Thought for the Day

Tuesday, August 27, 2002

Mount Madonna Challenge 12K

I wasn't anticipating any racing last weekend. In fact I was thinking that I wouldn't get much chance to run, so I did some pretty good workouts Thursday and Friday, then six miles early Saturday morning, before our plans had changed. I really trained through this race, which will do me well in some of the stuff coming up, but didn't help much on Sunday.
I know Bill Flodberg, the guy who created this race 27 years ago, and he gave me some advice for how to run it. He said that you need to get in a good position in the first half mile, because after that you hit the single track trail going up the mountain, and it's difficult to pass. I should have known that this was good advice for someone like Bill, who used to win this race, but maybe not the best advice for me.
I started out fast, staying in the front 10% of the runners, and reached the bottom of the hill out of breath. I had heard that this first hill was tough. I mean, the name of the race includes the words "Mount" and "Challenge." That should have been a clue, but I didn't really know what I was in for. I've run some big, tough hills, but I started this one trying to do my 10K pace. It went up steeply, then switched back the other way up the mountainside, going up steeply. Then the same thing again, and again. The trees and brush were thick around us, so you couldn't really see how close you were to the top. I'm panting like a dog and chugging along telling myself "It's okay, we have to be near the top." And every time I think that, I see runners on the switchback above me.
I climbed like that for as long as I could. Meanwhile, I passed two people who had started on the hill ahead of me, and about five people passed me. You really had to be careful passing, because the footing was uneven, the trail was narrow, and it dropped off very steeply on the downhill side. You could here people saying, "On your left... Coming through... 'scuse me..." all around.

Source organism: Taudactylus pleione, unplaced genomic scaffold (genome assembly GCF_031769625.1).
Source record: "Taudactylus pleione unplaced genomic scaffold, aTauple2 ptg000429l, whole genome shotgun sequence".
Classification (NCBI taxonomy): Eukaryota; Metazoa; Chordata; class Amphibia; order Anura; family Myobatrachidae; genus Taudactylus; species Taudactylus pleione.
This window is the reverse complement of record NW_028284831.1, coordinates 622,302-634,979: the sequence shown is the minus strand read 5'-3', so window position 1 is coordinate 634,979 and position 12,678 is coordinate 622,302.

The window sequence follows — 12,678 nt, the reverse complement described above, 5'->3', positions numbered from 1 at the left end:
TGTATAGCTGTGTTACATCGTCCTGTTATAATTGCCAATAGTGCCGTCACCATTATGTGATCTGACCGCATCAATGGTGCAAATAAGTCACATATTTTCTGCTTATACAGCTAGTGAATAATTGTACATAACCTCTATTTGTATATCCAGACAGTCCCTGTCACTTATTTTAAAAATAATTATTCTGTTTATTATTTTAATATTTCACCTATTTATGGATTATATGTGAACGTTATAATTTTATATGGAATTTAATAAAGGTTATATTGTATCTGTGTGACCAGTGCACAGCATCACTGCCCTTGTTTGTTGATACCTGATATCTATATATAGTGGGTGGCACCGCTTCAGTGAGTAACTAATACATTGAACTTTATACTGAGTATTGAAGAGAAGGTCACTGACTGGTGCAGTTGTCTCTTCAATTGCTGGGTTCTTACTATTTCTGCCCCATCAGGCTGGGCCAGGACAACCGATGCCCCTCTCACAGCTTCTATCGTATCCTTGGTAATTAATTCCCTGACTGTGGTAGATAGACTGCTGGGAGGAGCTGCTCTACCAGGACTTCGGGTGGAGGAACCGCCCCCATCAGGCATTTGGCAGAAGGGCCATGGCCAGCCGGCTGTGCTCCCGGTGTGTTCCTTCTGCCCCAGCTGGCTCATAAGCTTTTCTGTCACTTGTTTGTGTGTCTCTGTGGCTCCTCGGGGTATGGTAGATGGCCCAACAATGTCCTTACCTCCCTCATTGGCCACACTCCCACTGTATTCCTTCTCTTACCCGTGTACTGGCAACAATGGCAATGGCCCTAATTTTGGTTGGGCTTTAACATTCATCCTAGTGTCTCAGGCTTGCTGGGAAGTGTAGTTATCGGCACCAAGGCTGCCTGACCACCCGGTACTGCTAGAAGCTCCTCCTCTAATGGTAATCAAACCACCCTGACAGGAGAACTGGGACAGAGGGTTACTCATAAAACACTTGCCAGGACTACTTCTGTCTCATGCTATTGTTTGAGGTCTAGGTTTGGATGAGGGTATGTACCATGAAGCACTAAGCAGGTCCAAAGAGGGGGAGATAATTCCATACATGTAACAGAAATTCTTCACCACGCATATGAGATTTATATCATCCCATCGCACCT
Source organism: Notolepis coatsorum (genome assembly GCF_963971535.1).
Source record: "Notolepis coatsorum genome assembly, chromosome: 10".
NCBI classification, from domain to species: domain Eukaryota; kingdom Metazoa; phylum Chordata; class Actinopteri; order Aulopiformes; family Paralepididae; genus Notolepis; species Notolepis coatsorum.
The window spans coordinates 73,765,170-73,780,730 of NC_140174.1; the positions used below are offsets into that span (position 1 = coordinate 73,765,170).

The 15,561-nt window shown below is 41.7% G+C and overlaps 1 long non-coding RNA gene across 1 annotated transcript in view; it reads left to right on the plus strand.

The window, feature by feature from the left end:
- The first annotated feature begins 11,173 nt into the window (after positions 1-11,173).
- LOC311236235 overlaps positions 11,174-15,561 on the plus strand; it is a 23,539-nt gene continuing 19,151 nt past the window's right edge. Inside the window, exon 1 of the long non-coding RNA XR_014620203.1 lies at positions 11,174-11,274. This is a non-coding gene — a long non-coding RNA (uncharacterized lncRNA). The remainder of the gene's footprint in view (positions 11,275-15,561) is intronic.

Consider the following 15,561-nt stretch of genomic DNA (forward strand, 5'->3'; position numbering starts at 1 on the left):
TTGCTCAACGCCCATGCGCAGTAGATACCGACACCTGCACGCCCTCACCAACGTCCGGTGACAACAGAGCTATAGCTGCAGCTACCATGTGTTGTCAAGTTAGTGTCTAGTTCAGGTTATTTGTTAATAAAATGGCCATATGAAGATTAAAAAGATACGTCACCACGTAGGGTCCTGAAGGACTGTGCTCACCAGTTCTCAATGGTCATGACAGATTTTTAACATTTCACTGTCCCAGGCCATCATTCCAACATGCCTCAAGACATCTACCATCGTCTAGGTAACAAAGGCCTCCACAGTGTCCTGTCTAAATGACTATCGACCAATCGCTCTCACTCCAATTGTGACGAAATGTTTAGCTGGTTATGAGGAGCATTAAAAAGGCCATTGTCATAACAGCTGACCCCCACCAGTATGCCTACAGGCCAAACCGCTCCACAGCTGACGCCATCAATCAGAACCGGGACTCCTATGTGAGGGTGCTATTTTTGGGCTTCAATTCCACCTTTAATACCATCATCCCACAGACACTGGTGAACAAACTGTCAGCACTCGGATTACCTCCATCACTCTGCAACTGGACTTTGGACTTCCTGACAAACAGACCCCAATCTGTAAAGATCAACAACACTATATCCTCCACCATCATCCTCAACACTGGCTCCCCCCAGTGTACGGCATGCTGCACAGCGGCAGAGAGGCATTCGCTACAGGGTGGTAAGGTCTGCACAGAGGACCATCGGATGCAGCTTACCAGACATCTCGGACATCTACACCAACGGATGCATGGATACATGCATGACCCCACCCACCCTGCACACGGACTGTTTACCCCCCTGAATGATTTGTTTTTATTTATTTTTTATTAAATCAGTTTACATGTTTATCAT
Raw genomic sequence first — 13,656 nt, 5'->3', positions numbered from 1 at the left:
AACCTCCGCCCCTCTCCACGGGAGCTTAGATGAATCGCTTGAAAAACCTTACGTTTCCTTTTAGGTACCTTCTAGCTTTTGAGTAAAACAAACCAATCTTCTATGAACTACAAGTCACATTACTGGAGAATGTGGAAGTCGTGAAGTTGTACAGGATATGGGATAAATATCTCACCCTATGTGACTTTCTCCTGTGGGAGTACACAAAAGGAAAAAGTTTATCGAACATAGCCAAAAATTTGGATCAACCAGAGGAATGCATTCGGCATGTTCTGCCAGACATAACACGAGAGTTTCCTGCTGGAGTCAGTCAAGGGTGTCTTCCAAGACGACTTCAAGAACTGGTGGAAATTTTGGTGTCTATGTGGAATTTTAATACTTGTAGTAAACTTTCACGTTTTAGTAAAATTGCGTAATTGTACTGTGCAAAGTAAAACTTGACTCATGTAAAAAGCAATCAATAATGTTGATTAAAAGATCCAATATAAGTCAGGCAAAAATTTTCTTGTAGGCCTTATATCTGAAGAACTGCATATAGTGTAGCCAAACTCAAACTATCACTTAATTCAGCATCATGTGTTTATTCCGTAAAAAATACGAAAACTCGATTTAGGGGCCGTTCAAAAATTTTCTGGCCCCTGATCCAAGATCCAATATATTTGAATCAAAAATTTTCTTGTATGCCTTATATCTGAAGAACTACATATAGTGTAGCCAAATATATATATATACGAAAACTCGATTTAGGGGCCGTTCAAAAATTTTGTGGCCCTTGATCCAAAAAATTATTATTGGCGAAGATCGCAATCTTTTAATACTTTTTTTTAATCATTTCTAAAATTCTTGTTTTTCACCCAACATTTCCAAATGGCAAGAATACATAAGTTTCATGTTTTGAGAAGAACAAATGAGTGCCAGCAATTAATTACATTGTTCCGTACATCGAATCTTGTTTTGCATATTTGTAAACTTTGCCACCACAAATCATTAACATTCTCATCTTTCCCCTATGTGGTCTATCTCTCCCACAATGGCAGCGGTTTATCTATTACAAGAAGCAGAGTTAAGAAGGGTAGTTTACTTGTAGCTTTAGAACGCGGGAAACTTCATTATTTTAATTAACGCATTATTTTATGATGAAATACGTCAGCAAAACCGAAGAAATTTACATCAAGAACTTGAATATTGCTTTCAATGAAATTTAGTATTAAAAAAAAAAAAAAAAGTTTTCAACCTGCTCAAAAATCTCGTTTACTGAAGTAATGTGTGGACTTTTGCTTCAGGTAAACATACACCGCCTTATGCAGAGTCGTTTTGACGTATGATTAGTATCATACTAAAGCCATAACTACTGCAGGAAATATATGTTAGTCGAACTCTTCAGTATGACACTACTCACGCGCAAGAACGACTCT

After about fifteen minutes, and after I saw a couple of people ahead of me take brief walks, I started walking the steeper rises. About five more people passed me, but after that, I passed as many as passed me.
There were no mile markers anywhere on the course. When I got to where the constant uphill relented, (and became rolling steep up and down) I checked my watch. We had been going steadily uphill, climbing, for about twenty minutes. Knowing the course now, I would probably save a little more at the start and be more conservative at the bottom of the hill.
The rest of the course was just a good, tough, trail run. A lot of it was on dirt roads.
After doing quite a few road races, it was interesting to me to observe a difference in races like this. In some races the runners stratify. You run with the same group of people pretty much the whole way. Throughout this race I was passing people and being passed.
People got away from me, and I caught up with them. I got away from them, and they caught back up to me. Some people were great on the uphill. Some smoked on the downhill. Some ran out of gas toward the end. Some found their second wind.
It was a beautiful day, a cool morning just starting to warm up as I finished. I loved the course, the trails over needles and leaves and powdery dust, the trees, the hills, the meadows.
I was fourth in my age division for at least the third time this year, but the third place guy was three minutes ahead of me.
My official time over the 12K course was 1:06:42, but my watch time and the time that showed on the big digital timer's clock when I came in was 1:07:35. They must've screwed up somewhere. This is about my marathon pace, but it hardly matters on a course like that. My legs today feel like I raced twice the distance. I'm more sore from this race than I was after running 30 miles lsd last weekend. Hams were hurting in the race, but quads are complaining now.

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